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I’ve been an art teacher for 25 years now.
I’ve taught mostly children, but have recently been teaching adults how to make pots on the potter’s wheel. In the pottery game, we call it “throwing on the wheel.”
I love teaching art for many reasons. The most inspiring is the honor of watching people glimpse their potential while learning a skill that is tough to master. Whether it be painting, drawing, sculpture, or throwing, the act of teaching engaged students offers so much joy and fulfillment that I feel like I might burst sometimes.
Last week I was teaching wheel throwing to a group of adults. Most of them had never touched clay before. They were learning how to work with the medium, how to find and use their energetic core to throw, and how to allow the clay to be and work with it.
The thing about clay is, it’s alive. Like people, animals, plants, or anything with a soul, clay can act as a mirror when we truly engage with it. Things happen with clay that you might not predict or plan. When you allow space for that to happen, you open to a freedom that can grow exponentially as your practice expands.
After a couple of weeks of throwing on the wheel, the students were so tender with the pots they were able to throw. It was a privilege to witness—those moments took me back decades to when I first learned to throw. I found myself in the process.
“Practice any art, music, singing, dancing, acting, drawing, painting, sculpting, poetry, fiction, essays, reportage, no matter how well or badly, not to get money and fame, but to experience becoming, to find out what’s inside you, to make your soul grow.” ~ Kurt Vonnegut
I remember one such student, let’s call her Mary. She’d thrown a bud vase perfectly. It was symmetrical with a simple, but pleasing shape. It was the best thing she’d thrown since she started coming to the studio including between classes to practice. Mary put the pot on the wheel to trim it—the term we use for trimming unnecessary clay to reveal a more pleasing and functional shape. Her perfect bud vase flew off-centre and caught the wheel’s edge where it tumbled until she caught it. To say she was crushed is an understatement. The class, which was always supportive and encouraging, let out a sympathetic groan in condolence.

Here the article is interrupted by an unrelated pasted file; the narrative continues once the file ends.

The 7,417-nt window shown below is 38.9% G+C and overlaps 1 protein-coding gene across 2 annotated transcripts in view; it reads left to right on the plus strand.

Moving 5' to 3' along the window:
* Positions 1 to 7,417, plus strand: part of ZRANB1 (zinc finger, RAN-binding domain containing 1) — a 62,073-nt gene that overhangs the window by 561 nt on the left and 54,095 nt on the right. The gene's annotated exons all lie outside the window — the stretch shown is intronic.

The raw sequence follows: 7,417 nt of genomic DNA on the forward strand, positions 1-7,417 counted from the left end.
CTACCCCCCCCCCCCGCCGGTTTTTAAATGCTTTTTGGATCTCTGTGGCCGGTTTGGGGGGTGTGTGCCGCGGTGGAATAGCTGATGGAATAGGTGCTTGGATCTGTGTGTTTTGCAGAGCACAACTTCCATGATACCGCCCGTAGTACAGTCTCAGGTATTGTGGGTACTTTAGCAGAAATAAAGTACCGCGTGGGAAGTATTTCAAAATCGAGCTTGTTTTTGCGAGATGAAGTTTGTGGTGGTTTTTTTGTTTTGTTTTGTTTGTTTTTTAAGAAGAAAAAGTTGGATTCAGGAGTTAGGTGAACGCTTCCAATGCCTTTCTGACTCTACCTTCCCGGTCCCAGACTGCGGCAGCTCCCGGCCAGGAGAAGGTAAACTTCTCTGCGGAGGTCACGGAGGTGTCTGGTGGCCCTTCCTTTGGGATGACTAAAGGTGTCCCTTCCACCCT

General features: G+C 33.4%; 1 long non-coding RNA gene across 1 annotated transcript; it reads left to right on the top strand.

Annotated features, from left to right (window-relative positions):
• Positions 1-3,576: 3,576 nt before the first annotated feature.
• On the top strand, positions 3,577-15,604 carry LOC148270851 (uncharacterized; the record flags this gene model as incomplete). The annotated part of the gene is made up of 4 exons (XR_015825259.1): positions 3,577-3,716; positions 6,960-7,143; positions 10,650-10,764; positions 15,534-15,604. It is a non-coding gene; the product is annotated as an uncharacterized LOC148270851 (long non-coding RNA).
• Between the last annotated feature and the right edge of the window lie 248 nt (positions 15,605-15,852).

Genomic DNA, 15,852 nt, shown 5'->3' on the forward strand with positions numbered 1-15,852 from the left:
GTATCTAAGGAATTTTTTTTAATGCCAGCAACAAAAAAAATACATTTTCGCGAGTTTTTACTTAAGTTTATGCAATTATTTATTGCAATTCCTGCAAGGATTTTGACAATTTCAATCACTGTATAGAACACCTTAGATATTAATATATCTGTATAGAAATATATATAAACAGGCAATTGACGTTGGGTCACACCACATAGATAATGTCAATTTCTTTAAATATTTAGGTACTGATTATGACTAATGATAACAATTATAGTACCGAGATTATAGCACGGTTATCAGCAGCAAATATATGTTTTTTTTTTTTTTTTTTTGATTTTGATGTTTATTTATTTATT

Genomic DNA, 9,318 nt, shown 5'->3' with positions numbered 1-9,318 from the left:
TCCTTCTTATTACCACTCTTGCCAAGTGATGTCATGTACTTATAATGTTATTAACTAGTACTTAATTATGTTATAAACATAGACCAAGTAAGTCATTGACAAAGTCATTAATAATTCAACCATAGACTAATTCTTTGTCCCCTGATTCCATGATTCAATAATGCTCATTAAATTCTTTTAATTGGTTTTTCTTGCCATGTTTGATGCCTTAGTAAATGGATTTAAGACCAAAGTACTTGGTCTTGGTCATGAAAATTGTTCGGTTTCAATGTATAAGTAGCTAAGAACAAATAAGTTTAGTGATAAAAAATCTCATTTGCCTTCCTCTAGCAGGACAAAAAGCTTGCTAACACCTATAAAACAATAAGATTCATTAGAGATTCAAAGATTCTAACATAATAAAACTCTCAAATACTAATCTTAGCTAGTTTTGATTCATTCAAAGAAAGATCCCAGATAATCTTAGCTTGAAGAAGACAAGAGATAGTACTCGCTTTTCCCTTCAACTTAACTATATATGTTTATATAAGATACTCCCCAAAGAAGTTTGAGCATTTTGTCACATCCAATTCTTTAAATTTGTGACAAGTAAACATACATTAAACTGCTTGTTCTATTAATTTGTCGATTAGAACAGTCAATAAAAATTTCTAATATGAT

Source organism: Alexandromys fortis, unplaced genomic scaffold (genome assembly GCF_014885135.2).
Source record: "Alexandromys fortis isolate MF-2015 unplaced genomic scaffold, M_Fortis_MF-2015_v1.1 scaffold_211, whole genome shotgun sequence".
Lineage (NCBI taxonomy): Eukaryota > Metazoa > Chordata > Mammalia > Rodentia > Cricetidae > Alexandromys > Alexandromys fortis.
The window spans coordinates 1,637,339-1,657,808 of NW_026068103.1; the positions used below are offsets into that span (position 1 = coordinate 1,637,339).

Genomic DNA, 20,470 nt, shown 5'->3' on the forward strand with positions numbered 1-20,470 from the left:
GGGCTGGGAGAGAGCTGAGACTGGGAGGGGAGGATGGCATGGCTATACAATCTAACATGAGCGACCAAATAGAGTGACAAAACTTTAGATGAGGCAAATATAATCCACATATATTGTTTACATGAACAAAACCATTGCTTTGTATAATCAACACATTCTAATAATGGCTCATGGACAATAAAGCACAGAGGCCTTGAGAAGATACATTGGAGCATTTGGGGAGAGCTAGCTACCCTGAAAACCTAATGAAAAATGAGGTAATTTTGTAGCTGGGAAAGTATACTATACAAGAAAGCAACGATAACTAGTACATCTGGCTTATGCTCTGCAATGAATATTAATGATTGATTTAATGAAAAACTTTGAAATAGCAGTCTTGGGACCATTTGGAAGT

Before she was able to throw the pot away, I stopped her. I told her that although this pot wasn’t what she wanted it to be, it was now an extraordinarily beautiful example of chaos and organic happening. I let her know that just like her perfect pot, she was full of potential that she had yet to glimpse. I told her that if she could move to a place where she could accept what this pot had become, if she could let go of what she wanted it to be, then she could do the same with her expectations of herself. I told her that her potential is greater than she could imagine, and if she just allowed it, it would appear.
She sat in silence, looking down at her pot. I became nervous because there are times as a teacher when saying less is more. Sometimes my exuberance can come across as a lecture or a scolding. I was worried I might have gone too far.
She looked up at me with tears in her eyes. Her mask covered the rest of her face. I was unsure if I had hurt or inspired her. She lowered her mask and mouthed, “Thank you,” through her tears. I nodded and walked away slowly, feeling full of love, hoping the process had revealed more to Mary than she was expecting.
These moments are not super common in teaching, but many like them are—magical moments when a person achieves something beyond what they thought they could do. Once people get a taste of this kind of magic, they start to realize they can find it elsewhere.
This process is how I learned to love and accept myself. How I learned to celebrate even the smallest victories. If I can give the opportunity of self-exploration through making to even one person, I will not have wasted this life. I believe deeply in the magic of making—allowing yourself to be messy, flawed, and awful is all part of finding the magic that hides deep inside of you. Once you understand these things are linked, you’re able to face them with curiosity and confidence that inspires you to risk, take chances, and face your fears with newfound courage.